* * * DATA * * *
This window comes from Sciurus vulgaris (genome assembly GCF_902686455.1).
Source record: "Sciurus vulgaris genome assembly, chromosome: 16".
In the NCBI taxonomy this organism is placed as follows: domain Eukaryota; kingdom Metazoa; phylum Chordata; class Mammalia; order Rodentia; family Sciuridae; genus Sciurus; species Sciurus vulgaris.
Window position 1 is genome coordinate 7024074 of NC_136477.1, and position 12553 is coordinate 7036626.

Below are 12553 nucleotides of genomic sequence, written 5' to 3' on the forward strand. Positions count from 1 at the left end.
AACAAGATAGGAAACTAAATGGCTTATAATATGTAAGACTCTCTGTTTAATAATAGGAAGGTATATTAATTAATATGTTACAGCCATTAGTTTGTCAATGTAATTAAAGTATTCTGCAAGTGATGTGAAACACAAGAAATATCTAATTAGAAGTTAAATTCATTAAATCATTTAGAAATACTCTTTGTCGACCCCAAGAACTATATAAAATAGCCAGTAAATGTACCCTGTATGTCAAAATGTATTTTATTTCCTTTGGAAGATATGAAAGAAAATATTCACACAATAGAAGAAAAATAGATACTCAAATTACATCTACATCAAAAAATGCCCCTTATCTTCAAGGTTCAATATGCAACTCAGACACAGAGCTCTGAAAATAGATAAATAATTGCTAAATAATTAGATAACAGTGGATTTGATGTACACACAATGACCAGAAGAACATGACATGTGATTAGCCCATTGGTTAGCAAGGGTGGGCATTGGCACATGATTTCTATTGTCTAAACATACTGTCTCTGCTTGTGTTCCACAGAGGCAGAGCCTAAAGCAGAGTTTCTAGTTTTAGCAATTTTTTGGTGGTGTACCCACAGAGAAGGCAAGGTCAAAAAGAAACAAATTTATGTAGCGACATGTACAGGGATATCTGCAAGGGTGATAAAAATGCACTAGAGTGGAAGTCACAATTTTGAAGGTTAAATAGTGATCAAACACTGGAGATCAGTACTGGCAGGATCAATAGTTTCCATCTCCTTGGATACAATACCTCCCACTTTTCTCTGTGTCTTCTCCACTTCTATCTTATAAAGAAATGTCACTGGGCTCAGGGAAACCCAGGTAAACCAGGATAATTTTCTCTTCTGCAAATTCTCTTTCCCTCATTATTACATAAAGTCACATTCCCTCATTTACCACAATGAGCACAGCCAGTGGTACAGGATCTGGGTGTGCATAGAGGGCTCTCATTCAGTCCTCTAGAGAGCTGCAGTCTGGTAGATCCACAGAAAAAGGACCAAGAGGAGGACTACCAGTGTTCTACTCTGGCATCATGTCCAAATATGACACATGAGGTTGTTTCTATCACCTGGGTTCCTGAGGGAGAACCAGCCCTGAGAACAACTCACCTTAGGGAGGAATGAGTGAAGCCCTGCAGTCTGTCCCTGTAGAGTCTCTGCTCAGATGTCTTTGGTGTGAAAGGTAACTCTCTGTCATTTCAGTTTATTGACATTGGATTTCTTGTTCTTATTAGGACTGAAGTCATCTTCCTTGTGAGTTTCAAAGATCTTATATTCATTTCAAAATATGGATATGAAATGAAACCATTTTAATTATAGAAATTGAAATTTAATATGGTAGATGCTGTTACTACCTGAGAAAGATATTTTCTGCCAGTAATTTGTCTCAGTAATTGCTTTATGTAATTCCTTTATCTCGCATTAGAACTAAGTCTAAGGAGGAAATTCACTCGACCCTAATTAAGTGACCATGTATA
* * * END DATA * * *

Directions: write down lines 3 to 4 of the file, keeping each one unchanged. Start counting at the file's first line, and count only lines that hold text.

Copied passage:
In the NCBI taxonomy this organism is placed as follows: domain Eukaryota; kingdom Metazoa; phylum Chordata; class Mammalia; order Rodentia; family Sciuridae; genus Sciurus; species Sciurus vulgaris.
Window position 1 is genome coordinate 7024074 of NC_136477.1, and position 12553 is coordinate 7036626.